There are two weeks left to respond to the Government’s Park Run consultation, which asks whether it should legislate to keep runs and other activities free in public parks in England.

The Department of Communities and Local Government launched the consultation in April, following a public outcry when Stoke Gifford Parish Council voted to impose a charge on Parkrun for the use of Little Stoke Park in April 2016.

The consultation document said on this: “Such a decision is entirely contrary to the objectives of this government both for health and for voluntary community action.”

The Running Free Consultation on preserving the free use of public parks speaks of the long tradition of free use of public parks. In it the Government says: “Our public parks and green spaces are, at once, places where individuals and groups can to go to for exercise, to relax, to enjoy being part of a community, or to find peace and solitude. We as a government support the principles behind these events, which provide a great way to use our parks, are excellent examples of communities organising events on a voluntary basis and enable the public as individuals, families and groups to enjoy healthy exercise.”

It adds: “Local authorities quite legitimately charge for a variety of different events and specific activities that take place in local parks. The government considers that it is appropriate for the public to pay a reasonable sum for the exclusive use of a facility such as a tennis court or for the shared use of a facility such as a golf course. It is also considered appropriate for charges to be made for special events such as outdoor concerts or other ticketed events that generate a profit for the local authority or the event organiser.

“However, the government does not consider it appropriate for a local authority to charge a volunteer community seeking to provide a free weekly event for the use of a public park, overturning our long standing convention of free access to parks for their everyday use. The government considers it important that action be taken to prevent other local authorities following Stoke Gifford Parish Council’s example.”

However parks consultant Dave Lambert of The Parks Agency has outlined his concern about the proposal, saying it raises serious issues about the management of parks in the new age of austerity, and also the Government’s leadership on parks, which he said can best be described erratic – “blithe indifference to the impact of austerity combined with this bizarre bit of micro-management”.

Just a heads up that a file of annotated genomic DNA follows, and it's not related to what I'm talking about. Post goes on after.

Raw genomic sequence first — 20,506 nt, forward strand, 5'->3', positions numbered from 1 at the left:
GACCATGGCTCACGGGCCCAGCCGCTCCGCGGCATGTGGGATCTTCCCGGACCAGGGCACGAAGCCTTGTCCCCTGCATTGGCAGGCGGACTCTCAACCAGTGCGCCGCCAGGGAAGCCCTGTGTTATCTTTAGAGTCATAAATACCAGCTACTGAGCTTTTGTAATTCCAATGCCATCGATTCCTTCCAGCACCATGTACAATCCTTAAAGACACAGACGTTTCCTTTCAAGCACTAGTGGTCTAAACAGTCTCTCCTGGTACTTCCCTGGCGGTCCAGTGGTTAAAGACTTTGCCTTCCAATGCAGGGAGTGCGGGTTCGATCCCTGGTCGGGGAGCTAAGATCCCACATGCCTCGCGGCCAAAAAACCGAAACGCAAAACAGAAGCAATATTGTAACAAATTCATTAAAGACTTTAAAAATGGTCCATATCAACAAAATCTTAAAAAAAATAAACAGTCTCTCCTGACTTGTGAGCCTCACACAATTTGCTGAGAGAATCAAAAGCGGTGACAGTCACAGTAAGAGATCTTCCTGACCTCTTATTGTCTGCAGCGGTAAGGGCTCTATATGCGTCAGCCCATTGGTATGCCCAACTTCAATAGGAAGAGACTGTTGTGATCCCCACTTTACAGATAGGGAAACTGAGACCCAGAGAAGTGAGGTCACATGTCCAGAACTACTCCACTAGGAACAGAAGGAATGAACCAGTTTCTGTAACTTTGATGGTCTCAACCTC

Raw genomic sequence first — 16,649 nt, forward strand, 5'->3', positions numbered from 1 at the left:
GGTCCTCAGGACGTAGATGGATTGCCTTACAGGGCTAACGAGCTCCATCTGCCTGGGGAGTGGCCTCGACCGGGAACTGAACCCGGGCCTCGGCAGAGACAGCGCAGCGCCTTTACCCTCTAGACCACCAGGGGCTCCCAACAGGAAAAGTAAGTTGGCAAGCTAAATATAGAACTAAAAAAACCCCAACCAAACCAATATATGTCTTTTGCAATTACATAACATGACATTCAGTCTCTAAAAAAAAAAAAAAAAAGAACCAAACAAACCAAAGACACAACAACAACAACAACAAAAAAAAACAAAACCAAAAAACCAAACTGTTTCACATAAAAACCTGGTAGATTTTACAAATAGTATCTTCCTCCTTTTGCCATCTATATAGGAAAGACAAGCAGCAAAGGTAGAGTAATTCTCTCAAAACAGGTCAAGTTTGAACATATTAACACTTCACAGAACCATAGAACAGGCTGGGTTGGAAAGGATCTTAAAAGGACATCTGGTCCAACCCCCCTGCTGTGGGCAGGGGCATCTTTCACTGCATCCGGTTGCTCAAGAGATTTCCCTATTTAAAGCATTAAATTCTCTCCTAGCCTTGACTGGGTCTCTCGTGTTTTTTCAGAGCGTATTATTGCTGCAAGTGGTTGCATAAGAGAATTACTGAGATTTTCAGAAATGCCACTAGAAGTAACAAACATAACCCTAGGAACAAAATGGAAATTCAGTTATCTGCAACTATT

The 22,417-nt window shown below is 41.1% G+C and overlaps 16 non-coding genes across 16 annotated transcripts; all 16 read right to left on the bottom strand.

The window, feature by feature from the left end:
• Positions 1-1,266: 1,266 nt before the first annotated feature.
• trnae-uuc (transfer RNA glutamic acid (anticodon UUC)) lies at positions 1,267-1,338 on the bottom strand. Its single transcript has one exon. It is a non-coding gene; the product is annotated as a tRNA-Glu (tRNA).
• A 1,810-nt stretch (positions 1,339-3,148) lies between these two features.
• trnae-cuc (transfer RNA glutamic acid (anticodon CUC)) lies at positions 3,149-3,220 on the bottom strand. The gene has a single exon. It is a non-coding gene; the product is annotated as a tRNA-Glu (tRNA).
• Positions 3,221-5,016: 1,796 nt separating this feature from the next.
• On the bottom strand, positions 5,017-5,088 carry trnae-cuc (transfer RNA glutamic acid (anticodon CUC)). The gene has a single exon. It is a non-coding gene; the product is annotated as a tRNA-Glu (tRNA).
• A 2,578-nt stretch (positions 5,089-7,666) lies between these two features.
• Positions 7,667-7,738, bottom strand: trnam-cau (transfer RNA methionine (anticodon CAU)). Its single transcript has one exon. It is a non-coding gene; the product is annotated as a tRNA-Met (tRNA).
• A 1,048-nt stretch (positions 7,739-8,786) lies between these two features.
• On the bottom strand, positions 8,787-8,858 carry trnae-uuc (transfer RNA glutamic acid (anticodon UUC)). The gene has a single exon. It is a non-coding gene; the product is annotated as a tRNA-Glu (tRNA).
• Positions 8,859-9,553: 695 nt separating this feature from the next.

Lambert said: “It is perfectly reasonable for a local authority to require payment from operators whose activities have a financial impact on the park’s management. In these straitened times, with so-called austerity sucking millions out of local authority’s budgets, that principle is more important than ever.

“Parkrun’s attempt to avoid such charges, and the Government’s suggestion that it widen such exemption to other organisations, is a significant additional threat to the long-term future of parks.”

The Park Run issue came up in the Communities and Local Government Committee’s parks inquiry last year. Lambert points out that in its ensuing report, Parkrun was addressed as one of several “competing demands” on parks. Witnessess spoke in favour of the events but also said that they could be intimidating, showing that different park users have different views on the issue. 

Greenspace Wales pointed out that while Parkrun was a wonderful campaign, ‘experience has shown there is almost always an extra cost for the authority afterwards. 200+ runners will leave a mess even if it’s just mud on the footpaths, which needs to be cleaned up to make the paths safe [and] these events always take place at weekends which require extra staff coming in.’

According to its website, Parkrun which is a private limited company, has 1.3 million runners signed up in 455 locations, with more than 16 million runs having already taken place. Park Run groups across the country have urged their members to support the proposed legislation.

The consultation closes on 5 July. To respond email  or write to Jim Jobe/Carol Whale, Department for Communities and Local Government, 2nd Floor, NE, Fry Building, 2 Marsham Street, London, SW1P 4DF 


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